Tuesday, August 30, 2016

Parenthood – Thanos Knows Best – MK Stangeland, Jr.

(Set in a variant of a SCOTTIE YOUNG style verse, like MINI MARVELS, GIANT SIZE L’IL MARVEL, and MARVEL BABIES stories)

(5 Panels)

Panel 1: A mini version of the GUARDIANS OF THE GALAXY – Movie Version, plus MANTIS, MAJOR VICTORY, and COSMO - is inside a treehouse set up like a spaceship.

The tree itself, in this instance, is actually GROOT, whose head is sticking in through the window, with ROCKET RACOON sitting on said head. The rest are arranged around the tree house at pretend stations.

STAR-LORD (1): Oh no! It’s a sneak attack!

STAR-LORD (2): We’re under attack by the Phalanx, the Brood, and the Badoon!

STAR-LORD (3): All at the same time!

MAJOR VICTORY: Oh no! How will…

THANOS: (Off-Panel) Gamora! It’s time to come home!

Panel 2: On the ground, outside the tree house. Both THANOS and J’SON are looking up, while GAMORA is just peeking her head out and glaring down at THANOS. GROOT has also pulled his head out of the house, though ROCKET still sits on top of it.

GAMORA (1): Not now, Thanos! I’m busy!

THANOS: Listen to your father, Gamora!

GAMORA (2): Shut up, Thanos! You’re not my real dad!

Panel 3: THANOS is annoyed, while J’SON looks at him and gives a sympathetic hand on the shoulder.

THANOS (1): I swear, that girl is impossible sometimes.

THANOS (2): For all the work I put into being a galactic tyrant, it’s nothing compared to putting up with my kids sometimes.

J’SON: I hear ya there, man.

J'SON (2): The stories I could tell you about l'il Pete...

Panel 4: GAMORA pouts as she walks back away from the window.

DRAX (1): Man, that Thanos is a major jerk.

DRAX (2): Sorry you have to put up with him all the time.

MANTIS: You should not be so hard on him. He remains your father.


Panel 5: Close up on GAMORA as she wears a face that’s equal parts being disgusted at and embarrassed by her dad.

GAMORA (1): The worst part is he invited that Lady Death woman over for dinner again.

GAMORA (2): He is, like, totally oblivious to the fact that she has no real interest in him.


Monday, August 29, 2016

Parenthood - Projecting - Grant McLaughlin

1 – A father walks into the nursery, drawn by his young daughter crying uproariously in her crib. It's nighttime, so the only light is coming from the nightlight.
LETTERING NOTE: The baby's crying should be large to emphasize its volume. The balloon could also potentially extend beyond either side of the panel, getting cut by the gutters to show just how loud (and neverending) it is.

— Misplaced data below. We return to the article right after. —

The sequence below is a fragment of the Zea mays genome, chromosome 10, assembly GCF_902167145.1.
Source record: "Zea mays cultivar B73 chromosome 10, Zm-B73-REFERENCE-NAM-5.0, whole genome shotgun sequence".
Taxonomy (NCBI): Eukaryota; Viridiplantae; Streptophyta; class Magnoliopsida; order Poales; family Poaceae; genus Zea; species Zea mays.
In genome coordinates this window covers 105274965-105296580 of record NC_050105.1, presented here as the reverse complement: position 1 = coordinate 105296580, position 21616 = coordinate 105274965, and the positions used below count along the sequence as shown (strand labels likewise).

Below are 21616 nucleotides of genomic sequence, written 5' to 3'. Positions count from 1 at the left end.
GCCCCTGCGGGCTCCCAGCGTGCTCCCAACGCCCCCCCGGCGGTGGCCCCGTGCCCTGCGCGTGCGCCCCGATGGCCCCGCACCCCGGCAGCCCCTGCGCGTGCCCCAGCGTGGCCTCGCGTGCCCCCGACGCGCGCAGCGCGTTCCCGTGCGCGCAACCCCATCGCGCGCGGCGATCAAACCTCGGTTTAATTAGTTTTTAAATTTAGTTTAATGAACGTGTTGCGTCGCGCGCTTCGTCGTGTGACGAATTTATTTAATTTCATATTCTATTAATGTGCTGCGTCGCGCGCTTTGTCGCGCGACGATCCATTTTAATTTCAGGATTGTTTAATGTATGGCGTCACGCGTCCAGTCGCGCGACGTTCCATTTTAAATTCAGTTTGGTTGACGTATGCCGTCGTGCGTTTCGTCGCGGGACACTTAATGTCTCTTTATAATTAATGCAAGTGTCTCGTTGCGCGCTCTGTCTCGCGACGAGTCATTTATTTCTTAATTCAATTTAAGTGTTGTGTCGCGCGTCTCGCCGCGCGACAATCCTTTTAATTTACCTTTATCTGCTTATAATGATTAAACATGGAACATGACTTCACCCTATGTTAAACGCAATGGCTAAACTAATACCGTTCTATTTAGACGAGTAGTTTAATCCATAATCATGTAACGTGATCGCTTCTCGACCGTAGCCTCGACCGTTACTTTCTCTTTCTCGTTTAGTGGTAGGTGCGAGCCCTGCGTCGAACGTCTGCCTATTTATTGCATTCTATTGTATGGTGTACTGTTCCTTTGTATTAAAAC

BABY: Waaaaaugh!

FATHER: Aww, what's the matter, my little miracle?

2 – The father picks his daughter out of the crib, a warm – if tired – look on his face.
LETTERING NOTE: The crying can be getting quieter and smaller as the baby is calmed by her father's presence.

BABY: maaugh hm-maaugh

FATHER: Shhh. It's okay. Daddy's here.

3 – The father holds his daughter in front of himself. Their faces may be so close as to be touching (possibly foreheads together). The father smiles; the baby continues to calm down.

BABY: >tt<

FATHER: You just want to spend some extra time with your Daddy, don't you?

4 – The father raises his daughter up, holding her at a level higher than himself. She throws up, the vomit flying down towards him. He doesn't really have time to react to this – maybe he starts to grimace, but he's not going to avoid this fate.

FATHER: That's okay. I just want to spend time with yo--

BABY: blaa!

5 – The father stands in the room, baby still above his head, vomit dripping down his face. His expression isn't exactly readable (especially due to said vom).


6 – The father brings his daughter down, holding her with one arm and cleaning his face off with the other. Although he's not exactly impressed, he doesn't blame his daughter for this.

FATHER (1): I love you.

FATHER (2): I do.
FATHER (3): But I can't wait for you to stop doing that.

Parenthood: "May 29" --David Press.


1.1: It’s winter time and we’re in my living room. I’m wearing fleece pants and a zip-up hoody, behind me the pellet stove is roaring and I’m still cold. Let’s take it from my wife’s perspective. She’s on the couch in the foreground of the panel and she’s watching me pace.

MEG:                                      What are you doing?

1.2: Opposite angle—I’m walking back the other way past my wife. This way we can see her on the red couch holding her belly.

ME:                                         I’m trying to find my slippers.